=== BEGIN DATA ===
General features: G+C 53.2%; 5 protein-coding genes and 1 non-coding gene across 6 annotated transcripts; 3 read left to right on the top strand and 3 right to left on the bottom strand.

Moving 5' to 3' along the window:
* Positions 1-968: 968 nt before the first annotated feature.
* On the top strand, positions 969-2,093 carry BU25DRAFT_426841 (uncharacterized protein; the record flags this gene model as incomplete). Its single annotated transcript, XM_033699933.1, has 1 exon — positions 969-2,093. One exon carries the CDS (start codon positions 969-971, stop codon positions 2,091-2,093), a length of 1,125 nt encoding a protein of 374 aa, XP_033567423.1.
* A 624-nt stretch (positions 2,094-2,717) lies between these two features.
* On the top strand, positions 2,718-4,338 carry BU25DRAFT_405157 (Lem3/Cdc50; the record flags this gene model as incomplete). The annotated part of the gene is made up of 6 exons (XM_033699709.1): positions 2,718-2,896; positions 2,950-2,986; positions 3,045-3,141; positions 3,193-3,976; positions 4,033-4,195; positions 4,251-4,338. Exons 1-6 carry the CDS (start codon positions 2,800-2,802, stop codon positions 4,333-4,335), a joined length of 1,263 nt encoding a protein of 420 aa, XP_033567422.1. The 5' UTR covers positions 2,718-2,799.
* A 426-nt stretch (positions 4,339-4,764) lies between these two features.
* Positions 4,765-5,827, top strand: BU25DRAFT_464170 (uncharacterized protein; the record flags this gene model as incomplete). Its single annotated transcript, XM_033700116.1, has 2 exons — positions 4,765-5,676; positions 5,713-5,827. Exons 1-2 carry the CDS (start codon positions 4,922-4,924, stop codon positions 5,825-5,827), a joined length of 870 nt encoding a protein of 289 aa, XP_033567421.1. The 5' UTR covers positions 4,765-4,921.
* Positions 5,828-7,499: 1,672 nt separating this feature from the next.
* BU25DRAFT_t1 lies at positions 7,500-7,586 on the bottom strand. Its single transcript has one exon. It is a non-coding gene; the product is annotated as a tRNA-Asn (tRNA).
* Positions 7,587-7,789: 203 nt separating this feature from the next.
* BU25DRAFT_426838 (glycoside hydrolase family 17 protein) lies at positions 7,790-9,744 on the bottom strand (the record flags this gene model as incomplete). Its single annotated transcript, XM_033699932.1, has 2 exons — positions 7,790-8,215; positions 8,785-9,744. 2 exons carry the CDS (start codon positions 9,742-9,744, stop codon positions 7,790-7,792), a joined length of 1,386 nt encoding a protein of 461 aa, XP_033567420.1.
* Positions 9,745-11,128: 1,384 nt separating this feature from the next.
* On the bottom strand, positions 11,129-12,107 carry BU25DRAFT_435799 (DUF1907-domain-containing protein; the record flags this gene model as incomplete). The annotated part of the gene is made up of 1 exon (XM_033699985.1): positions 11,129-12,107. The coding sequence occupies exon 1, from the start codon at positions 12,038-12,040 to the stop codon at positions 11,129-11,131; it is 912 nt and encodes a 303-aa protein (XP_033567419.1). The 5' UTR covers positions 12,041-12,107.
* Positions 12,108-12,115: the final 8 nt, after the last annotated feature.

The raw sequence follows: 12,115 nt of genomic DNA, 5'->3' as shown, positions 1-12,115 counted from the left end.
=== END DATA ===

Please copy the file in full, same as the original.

General features: G+C 53.2%; 5 protein-coding genes and 1 non-coding gene across 6 annotated transcripts; 3 read left to right on the top strand and 3 right to left on the bottom strand.

Moving 5' to 3' along the window:
* Positions 1-968: 968 nt before the first annotated feature.
* On the top strand, positions 969-2,093 carry BU25DRAFT_426841 (uncharacterized protein; the record flags this gene model as incomplete). Its single annotated transcript, XM_033699933.1, has 1 exon — positions 969-2,093. One exon carries the CDS (start codon positions 969-971, stop codon positions 2,091-2,093), a length of 1,125 nt encoding a protein of 374 aa, XP_033567423.1.
* A 624-nt stretch (positions 2,094-2,717) lies between these two features.
* On the top strand, positions 2,718-4,338 carry BU25DRAFT_405157 (Lem3/Cdc50; the record flags this gene model as incomplete). The annotated part of the gene is made up of 6 exons (XM_033699709.1): positions 2,718-2,896; positions 2,950-2,986; positions 3,045-3,141; positions 3,193-3,976; positions 4,033-4,195; positions 4,251-4,338. Exons 1-6 carry the CDS (start codon positions 2,800-2,802, stop codon positions 4,333-4,335), a joined length of 1,263 nt encoding a protein of 420 aa, XP_033567422.1. The 5' UTR covers positions 2,718-2,799.
* A 426-nt stretch (positions 4,339-4,764) lies between these two features.
* Positions 4,765-5,827, top strand: BU25DRAFT_464170 (uncharacterized protein; the record flags this gene model as incomplete). Its single annotated transcript, XM_033700116.1, has 2 exons — positions 4,765-5,676; positions 5,713-5,827. Exons 1-2 carry the CDS (start codon positions 4,922-4,924, stop codon positions 5,825-5,827), a joined length of 870 nt encoding a protein of 289 aa, XP_033567421.1. The 5' UTR covers positions 4,765-4,921.
* Positions 5,828-7,499: 1,672 nt separating this feature from the next.
* BU25DRAFT_t1 lies at positions 7,500-7,586 on the bottom strand. Its single transcript has one exon. It is a non-coding gene; the product is annotated as a tRNA-Asn (tRNA).
* Positions 7,587-7,789: 203 nt separating this feature from the next.
* BU25DRAFT_426838 (glycoside hydrolase family 17 protein) lies at positions 7,790-9,744 on the bottom strand (the record flags this gene model as incomplete). Its single annotated transcript, XM_033699932.1, has 2 exons — positions 7,790-8,215; positions 8,785-9,744. 2 exons carry the CDS (start codon positions 9,742-9,744, stop codon positions 7,790-7,792), a joined length of 1,386 nt encoding a protein of 461 aa, XP_033567420.1.
* Positions 9,745-11,128: 1,384 nt separating this feature from the next.
* On the bottom strand, positions 11,129-12,107 carry BU25DRAFT_435799 (DUF1907-domain-containing protein; the record flags this gene model as incomplete). The annotated part of the gene is made up of 1 exon (XM_033699985.1): positions 11,129-12,107. The coding sequence occupies exon 1, from the start codon at positions 12,038-12,040 to the stop codon at positions 11,129-11,131; it is 912 nt and encodes a 303-aa protein (XP_033567419.1). The 5' UTR covers positions 12,041-12,107.
* Positions 12,108-12,115: the final 8 nt, after the last annotated feature.

The raw sequence follows: 12,115 nt of genomic DNA, 5'->3' as shown, positions 1-12,115 counted from the left end.